Methods of protecting documents and data

Dec 29, 2011 10:41:27 AM

Encryption and other types of document protection are extremely important for companies that deal with sensitive materials. This can be because the data contained therein is very valuable and would be less so if it fell into the hands of other organizations. Conversely, the information might be protected by laws that guard the privacy of consumers, patients and clients.

Consequently, companies need to make sure that they thoroughly investigate the ways that they protect documents. The legal, healthcare and pharmaceutical industry are particularly susceptible to information leakages and simply can't afford (either through lost business or government fines) to let their information go beyond the physical and digital boundaries of their businesses.

However, there are many different ways to protect documents. Some are made accessible in every way simply by giving a password, while other have differing levels of usability. There are many hybrid options in between, so organizations need to carefully decide how they're going to protect their sensitive information.

Opening files
It is a good idea to choose a method of encryption or obfuscation that offers an "all or nothing" approach. This means that without a correct password or appropriate decryption program, a file can't even be opened. However, once opened it can be changed, edited, copied, pasted or manipulated in any way that an employee sees fit.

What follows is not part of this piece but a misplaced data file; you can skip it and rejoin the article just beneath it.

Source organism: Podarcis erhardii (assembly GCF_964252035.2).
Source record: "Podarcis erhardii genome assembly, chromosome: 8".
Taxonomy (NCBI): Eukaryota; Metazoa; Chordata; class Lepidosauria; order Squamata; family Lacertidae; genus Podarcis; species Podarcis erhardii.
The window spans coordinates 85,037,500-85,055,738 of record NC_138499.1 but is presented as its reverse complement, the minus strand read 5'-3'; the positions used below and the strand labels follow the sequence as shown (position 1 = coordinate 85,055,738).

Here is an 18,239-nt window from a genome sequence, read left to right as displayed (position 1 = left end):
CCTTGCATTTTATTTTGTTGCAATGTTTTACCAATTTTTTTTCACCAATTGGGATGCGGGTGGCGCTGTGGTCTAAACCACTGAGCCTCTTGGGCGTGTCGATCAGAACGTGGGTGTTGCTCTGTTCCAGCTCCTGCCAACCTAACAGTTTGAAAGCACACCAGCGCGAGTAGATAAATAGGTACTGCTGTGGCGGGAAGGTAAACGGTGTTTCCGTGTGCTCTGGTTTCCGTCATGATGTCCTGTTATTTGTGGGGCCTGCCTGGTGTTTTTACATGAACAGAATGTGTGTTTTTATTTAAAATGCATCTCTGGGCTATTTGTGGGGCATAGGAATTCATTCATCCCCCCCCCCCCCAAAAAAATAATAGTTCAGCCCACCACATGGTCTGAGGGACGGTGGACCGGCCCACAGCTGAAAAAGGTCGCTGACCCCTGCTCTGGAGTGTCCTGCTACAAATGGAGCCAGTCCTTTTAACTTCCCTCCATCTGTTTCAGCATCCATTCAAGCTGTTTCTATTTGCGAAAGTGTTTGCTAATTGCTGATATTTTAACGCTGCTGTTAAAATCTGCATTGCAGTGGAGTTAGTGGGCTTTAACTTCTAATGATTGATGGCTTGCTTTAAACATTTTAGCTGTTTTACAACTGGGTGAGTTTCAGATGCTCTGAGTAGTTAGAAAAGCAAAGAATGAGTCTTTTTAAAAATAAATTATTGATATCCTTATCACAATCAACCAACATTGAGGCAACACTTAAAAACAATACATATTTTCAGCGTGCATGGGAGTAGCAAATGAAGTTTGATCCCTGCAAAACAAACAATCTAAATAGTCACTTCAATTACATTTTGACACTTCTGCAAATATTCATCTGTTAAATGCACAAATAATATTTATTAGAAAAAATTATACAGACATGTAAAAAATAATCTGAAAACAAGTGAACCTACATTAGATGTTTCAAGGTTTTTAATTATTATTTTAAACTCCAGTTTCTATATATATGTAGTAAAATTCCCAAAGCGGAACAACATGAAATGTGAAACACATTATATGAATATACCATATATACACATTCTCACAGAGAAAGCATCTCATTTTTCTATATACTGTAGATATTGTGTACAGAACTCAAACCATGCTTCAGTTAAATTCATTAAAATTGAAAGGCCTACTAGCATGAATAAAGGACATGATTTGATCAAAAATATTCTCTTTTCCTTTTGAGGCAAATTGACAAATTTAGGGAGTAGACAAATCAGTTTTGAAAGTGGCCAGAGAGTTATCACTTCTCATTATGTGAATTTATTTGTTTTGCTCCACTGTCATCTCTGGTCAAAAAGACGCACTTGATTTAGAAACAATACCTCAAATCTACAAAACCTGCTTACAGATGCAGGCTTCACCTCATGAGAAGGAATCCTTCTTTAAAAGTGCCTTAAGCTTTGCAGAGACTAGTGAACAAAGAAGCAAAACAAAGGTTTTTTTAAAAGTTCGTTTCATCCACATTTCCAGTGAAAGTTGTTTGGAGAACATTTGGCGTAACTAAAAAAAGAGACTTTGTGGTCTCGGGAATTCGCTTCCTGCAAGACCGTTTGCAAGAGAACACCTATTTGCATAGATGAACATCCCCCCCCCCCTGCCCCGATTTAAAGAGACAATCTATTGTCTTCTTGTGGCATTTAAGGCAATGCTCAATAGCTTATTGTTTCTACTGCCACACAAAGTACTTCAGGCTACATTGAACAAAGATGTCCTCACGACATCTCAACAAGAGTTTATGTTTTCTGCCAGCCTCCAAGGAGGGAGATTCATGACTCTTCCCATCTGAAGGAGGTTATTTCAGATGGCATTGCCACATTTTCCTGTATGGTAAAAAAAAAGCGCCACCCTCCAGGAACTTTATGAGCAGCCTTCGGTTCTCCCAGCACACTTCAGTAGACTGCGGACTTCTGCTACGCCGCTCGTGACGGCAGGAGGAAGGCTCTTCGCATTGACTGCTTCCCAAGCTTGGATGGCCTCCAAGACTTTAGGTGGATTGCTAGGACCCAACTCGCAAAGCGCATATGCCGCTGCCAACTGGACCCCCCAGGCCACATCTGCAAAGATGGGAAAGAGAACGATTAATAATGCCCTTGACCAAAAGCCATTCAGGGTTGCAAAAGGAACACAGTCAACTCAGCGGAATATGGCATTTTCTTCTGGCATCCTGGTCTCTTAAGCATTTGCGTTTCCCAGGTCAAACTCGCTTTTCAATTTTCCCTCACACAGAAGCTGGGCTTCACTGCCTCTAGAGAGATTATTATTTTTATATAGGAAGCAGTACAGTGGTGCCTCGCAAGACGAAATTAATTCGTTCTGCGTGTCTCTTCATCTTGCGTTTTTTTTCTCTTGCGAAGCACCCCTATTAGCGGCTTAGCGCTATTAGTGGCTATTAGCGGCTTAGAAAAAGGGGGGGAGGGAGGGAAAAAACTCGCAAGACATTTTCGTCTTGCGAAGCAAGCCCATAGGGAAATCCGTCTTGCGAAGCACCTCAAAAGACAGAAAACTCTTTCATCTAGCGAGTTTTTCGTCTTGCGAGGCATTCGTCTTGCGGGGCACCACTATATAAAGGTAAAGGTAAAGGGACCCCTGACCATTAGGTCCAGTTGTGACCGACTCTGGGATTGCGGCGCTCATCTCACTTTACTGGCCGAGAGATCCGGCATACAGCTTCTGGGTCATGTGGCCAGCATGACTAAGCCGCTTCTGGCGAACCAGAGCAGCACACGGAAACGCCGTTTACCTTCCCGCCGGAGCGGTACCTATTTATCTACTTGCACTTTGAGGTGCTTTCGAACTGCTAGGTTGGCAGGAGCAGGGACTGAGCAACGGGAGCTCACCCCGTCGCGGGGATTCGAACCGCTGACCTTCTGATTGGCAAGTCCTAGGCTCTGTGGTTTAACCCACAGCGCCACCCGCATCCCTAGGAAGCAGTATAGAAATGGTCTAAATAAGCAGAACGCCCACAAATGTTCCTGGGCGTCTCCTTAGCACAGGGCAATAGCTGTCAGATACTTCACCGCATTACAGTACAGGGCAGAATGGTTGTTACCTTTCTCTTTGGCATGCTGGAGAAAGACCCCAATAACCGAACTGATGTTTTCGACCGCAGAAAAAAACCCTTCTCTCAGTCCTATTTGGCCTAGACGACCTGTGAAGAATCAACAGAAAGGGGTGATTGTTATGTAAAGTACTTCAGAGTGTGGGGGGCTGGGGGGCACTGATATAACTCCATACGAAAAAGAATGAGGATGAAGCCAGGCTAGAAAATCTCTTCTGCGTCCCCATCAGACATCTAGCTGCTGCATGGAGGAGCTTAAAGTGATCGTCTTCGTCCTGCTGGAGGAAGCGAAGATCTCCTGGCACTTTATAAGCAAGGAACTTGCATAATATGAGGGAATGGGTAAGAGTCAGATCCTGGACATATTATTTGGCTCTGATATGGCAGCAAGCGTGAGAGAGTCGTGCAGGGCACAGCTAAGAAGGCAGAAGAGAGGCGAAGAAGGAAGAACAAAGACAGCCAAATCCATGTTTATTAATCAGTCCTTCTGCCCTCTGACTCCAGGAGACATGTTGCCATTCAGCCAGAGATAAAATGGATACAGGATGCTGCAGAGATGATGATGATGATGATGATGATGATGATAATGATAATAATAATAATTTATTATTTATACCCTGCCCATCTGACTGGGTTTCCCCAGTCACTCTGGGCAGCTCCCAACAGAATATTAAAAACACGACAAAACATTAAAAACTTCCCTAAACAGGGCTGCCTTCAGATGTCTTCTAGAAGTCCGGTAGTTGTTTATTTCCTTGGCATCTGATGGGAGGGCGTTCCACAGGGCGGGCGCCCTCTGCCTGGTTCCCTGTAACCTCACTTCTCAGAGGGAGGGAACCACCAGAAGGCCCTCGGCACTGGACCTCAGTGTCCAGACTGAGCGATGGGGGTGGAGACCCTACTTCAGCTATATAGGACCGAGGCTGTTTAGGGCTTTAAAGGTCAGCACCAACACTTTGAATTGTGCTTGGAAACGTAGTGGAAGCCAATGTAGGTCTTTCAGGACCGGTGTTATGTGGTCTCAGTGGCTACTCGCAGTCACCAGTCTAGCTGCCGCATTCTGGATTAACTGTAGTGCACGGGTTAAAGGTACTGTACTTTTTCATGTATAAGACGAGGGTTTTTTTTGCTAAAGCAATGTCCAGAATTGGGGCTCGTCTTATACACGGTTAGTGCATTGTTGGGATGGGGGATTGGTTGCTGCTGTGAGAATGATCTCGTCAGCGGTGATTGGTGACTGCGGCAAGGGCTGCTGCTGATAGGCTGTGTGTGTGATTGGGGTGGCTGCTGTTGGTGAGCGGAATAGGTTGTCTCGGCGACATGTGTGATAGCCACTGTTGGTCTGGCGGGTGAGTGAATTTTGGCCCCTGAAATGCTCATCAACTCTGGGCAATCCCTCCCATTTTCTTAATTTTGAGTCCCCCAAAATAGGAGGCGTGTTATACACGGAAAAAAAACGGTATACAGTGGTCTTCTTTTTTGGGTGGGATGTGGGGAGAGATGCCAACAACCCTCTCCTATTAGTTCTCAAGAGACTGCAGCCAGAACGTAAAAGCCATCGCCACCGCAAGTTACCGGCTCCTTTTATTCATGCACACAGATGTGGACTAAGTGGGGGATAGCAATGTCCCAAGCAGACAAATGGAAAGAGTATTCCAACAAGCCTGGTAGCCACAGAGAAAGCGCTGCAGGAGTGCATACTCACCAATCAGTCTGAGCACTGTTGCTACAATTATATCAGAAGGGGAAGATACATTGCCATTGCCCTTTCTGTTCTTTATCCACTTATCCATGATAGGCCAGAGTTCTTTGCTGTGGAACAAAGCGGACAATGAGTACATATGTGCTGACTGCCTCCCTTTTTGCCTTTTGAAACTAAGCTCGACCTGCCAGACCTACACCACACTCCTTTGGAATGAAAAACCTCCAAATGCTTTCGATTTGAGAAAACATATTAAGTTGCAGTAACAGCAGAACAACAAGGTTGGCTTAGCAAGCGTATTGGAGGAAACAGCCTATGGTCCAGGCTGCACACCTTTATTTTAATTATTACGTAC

Modification
Some programs allow documents to be copied and later modified, but the original can't be saved over. This will preserve the original content or data that was sent while allowing staff members to make changes for their own particular uses.

Read only
Lengthy legal documents or scientific papers might need to be read or referenced by employees, but it can also be important to keep them in their original forms no matter what. Setting a document to read only will ensure that this remains the case.

Partial modification
Some collections of data, such as spreadsheets, might have important information contained within them. It is possible to have certain cells or equations able to be changed while keeping the remainder set in stone. This is helpful when variables in calculations change but the original data sets need to be preserved at all costs.

 

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